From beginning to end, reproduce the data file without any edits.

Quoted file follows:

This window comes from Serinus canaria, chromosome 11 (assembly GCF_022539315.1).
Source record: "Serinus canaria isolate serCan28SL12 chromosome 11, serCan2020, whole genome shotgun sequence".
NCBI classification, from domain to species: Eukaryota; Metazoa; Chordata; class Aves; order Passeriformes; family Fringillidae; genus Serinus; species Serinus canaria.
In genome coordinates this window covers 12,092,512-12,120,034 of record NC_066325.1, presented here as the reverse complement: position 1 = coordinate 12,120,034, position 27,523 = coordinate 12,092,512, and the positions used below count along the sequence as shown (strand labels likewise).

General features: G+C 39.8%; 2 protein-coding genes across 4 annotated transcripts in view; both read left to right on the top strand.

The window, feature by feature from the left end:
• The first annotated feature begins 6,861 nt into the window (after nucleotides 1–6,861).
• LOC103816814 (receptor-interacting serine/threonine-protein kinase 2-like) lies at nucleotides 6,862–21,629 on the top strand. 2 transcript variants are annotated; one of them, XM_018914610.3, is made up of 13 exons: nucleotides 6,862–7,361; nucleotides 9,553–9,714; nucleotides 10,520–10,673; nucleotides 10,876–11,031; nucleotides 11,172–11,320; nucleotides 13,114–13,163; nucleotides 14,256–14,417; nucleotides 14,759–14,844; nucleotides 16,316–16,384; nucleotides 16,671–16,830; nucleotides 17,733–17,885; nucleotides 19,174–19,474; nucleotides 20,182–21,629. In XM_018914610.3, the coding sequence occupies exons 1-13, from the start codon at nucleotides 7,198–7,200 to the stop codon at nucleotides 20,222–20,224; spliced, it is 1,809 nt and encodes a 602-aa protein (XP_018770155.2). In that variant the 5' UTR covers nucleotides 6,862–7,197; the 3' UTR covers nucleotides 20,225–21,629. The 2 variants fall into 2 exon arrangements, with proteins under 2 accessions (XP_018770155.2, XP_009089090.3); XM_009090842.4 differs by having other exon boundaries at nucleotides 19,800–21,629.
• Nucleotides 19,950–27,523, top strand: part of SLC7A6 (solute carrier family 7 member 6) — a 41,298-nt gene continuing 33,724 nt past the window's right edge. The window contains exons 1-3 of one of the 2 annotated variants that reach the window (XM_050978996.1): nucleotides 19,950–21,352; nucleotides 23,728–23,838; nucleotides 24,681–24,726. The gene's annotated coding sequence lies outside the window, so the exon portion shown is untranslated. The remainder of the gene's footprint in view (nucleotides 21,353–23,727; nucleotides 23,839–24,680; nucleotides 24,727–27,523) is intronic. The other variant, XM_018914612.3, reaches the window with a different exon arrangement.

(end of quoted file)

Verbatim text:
This window comes from Serinus canaria, chromosome 11 (assembly GCF_022539315.1).
Source record: "Serinus canaria isolate serCan28SL12 chromosome 11, serCan2020, whole genome shotgun sequence".
NCBI classification, from domain to species: Eukaryota; Metazoa; Chordata; class Aves; order Passeriformes; family Fringillidae; genus Serinus; species Serinus canaria.
In genome coordinates this window covers 12,092,512-12,120,034 of record NC_066325.1, presented here as the reverse complement: position 1 = coordinate 12,120,034, position 27,523 = coordinate 12,092,512, and the positions used below count along the sequence as shown (strand labels likewise).

General features: G+C 39.8%; 2 protein-coding genes across 4 annotated transcripts in view; both read left to right on the top strand.

The window, feature by feature from the left end:
• The first annotated feature begins 6,861 nt into the window (after nucleotides 1–6,861).
• LOC103816814 (receptor-interacting serine/threonine-protein kinase 2-like) lies at nucleotides 6,862–21,629 on the top strand. 2 transcript variants are annotated; one of them, XM_018914610.3, is made up of 13 exons: nucleotides 6,862–7,361; nucleotides 9,553–9,714; nucleotides 10,520–10,673; nucleotides 10,876–11,031; nucleotides 11,172–11,320; nucleotides 13,114–13,163; nucleotides 14,256–14,417; nucleotides 14,759–14,844; nucleotides 16,316–16,384; nucleotides 16,671–16,830; nucleotides 17,733–17,885; nucleotides 19,174–19,474; nucleotides 20,182–21,629. In XM_018914610.3, the coding sequence occupies exons 1-13, from the start codon at nucleotides 7,198–7,200 to the stop codon at nucleotides 20,222–20,224; spliced, it is 1,809 nt and encodes a 602-aa protein (XP_018770155.2). In that variant the 5' UTR covers nucleotides 6,862–7,197; the 3' UTR covers nucleotides 20,225–21,629. The 2 variants fall into 2 exon arrangements, with proteins under 2 accessions (XP_018770155.2, XP_009089090.3); XM_009090842.4 differs by having other exon boundaries at nucleotides 19,800–21,629.
• Nucleotides 19,950–27,523, top strand: part of SLC7A6 (solute carrier family 7 member 6) — a 41,298-nt gene continuing 33,724 nt past the window's right edge. The window contains exons 1-3 of one of the 2 annotated variants that reach the window (XM_050978996.1): nucleotides 19,950–21,352; nucleotides 23,728–23,838; nucleotides 24,681–24,726. The gene's annotated coding sequence lies outside the window, so the exon portion shown is untranslated. The remainder of the gene's footprint in view (nucleotides 21,353–23,727; nucleotides 23,839–24,680; nucleotides 24,727–27,523) is intronic. The other variant, XM_018914612.3, reaches the window with a different exon arrangement.